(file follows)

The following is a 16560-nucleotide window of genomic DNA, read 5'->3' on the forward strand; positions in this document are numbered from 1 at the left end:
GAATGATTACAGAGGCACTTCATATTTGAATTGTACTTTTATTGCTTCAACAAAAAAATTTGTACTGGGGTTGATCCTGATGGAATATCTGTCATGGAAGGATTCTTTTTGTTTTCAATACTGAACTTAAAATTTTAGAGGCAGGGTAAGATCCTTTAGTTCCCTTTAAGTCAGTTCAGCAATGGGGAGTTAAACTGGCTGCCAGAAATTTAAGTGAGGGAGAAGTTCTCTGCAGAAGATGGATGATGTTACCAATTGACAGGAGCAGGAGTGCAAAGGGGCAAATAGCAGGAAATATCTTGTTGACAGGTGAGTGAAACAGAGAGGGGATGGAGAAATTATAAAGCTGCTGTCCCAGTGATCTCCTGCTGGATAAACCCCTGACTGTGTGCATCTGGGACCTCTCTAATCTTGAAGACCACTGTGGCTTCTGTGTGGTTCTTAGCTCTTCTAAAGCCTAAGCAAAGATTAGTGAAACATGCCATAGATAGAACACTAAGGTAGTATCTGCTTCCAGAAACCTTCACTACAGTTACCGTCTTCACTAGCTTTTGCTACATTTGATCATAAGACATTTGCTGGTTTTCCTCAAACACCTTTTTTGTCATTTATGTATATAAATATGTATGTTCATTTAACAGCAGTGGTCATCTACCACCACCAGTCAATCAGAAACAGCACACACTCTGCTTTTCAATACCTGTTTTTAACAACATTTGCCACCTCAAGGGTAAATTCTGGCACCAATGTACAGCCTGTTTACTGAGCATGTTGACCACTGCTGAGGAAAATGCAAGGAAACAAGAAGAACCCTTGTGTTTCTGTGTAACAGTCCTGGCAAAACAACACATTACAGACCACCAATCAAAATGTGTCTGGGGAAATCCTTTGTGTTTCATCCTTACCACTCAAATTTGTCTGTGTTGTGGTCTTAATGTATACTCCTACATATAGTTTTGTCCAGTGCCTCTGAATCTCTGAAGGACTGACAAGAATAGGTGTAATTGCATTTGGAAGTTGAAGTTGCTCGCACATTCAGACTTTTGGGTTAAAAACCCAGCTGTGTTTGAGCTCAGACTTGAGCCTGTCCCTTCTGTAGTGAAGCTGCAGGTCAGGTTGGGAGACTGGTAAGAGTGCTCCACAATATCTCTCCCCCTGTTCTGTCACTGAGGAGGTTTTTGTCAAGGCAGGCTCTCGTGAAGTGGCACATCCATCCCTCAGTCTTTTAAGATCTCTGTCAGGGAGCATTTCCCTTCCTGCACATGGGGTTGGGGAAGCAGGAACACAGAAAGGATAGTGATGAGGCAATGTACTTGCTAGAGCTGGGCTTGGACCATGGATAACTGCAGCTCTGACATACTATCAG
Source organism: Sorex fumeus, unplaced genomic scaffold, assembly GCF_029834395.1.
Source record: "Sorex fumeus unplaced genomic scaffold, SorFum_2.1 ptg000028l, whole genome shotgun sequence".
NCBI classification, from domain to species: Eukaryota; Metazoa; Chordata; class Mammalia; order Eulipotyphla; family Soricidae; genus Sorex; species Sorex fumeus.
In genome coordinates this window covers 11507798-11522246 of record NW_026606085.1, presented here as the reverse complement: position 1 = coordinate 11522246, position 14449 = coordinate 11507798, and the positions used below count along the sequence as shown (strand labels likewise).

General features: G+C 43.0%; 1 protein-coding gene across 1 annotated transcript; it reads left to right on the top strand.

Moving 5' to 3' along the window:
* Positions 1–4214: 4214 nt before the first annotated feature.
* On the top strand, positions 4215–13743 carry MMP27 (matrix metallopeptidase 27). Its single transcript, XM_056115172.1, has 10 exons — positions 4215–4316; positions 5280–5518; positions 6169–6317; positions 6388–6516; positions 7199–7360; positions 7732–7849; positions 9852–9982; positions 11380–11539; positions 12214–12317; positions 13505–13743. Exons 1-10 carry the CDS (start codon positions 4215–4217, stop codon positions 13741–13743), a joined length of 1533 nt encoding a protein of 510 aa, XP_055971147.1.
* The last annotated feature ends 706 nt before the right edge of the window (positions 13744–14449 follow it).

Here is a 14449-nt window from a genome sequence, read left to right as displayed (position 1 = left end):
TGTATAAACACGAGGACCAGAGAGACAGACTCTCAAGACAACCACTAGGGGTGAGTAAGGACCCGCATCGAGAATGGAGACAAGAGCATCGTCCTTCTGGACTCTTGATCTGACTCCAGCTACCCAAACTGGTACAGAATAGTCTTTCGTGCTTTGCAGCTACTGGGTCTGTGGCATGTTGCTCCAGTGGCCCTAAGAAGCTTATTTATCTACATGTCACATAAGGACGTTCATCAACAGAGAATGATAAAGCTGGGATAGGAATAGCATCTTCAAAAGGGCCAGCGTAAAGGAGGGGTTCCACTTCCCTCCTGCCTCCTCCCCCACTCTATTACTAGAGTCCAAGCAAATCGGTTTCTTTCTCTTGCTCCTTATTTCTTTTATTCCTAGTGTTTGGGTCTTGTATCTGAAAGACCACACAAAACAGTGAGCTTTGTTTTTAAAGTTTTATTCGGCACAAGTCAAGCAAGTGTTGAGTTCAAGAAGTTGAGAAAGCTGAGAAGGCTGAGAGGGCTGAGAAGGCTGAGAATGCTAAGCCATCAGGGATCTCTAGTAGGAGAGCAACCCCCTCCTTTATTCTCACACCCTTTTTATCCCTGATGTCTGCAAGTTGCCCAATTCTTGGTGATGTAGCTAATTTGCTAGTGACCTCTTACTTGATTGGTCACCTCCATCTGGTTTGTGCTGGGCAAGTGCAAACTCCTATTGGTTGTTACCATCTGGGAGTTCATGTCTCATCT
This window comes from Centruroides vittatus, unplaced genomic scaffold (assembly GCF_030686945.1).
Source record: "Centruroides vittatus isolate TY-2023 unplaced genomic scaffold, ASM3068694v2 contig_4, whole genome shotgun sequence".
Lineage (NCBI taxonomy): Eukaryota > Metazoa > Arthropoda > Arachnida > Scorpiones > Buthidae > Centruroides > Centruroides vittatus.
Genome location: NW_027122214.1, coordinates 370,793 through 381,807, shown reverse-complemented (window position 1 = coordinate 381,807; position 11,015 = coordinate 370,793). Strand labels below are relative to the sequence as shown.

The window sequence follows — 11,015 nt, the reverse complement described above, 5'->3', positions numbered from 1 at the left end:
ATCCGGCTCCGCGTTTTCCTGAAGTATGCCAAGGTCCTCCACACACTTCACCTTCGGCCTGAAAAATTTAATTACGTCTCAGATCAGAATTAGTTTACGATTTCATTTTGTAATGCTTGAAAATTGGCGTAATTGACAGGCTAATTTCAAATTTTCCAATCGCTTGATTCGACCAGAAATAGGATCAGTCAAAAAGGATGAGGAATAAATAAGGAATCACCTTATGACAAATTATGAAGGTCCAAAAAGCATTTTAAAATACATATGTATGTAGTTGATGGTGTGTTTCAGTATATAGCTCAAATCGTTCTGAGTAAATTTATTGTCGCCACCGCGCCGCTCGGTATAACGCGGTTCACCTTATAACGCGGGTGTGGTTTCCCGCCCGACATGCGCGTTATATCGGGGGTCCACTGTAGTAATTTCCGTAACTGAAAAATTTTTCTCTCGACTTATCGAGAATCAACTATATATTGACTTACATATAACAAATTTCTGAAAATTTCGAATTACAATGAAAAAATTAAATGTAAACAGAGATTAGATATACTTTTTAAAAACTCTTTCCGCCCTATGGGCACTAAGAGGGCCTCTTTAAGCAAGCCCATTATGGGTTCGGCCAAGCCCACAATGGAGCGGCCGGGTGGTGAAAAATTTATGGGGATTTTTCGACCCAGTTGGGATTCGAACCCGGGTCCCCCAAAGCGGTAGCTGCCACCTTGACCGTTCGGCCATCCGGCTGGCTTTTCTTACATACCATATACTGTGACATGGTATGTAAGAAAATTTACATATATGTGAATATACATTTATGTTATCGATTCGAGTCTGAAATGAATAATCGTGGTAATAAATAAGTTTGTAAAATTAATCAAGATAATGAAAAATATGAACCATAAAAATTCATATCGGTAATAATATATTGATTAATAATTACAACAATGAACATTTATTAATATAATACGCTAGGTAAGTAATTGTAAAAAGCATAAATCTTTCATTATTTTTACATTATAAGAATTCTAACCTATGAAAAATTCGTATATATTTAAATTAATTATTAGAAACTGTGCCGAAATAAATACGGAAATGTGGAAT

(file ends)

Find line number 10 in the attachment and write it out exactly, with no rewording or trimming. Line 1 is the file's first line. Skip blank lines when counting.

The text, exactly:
* On the top strand, positions 4215–13743 carry MMP27 (matrix metallopeptidase 27). Its single transcript, XM_056115172.1, has 10 exons — positions 4215–4316; positions 5280–5518; positions 6169–6317; positions 6388–6516; positions 7199–7360; positions 7732–7849; positions 9852–9982; positions 11380–11539; positions 12214–12317; positions 13505–13743. Exons 1-10 carry the CDS (start codon positions 4215–4217, stop codon positions 13741–13743), a joined length of 1533 nt encoding a protein of 510 aa, XP_055971147.1.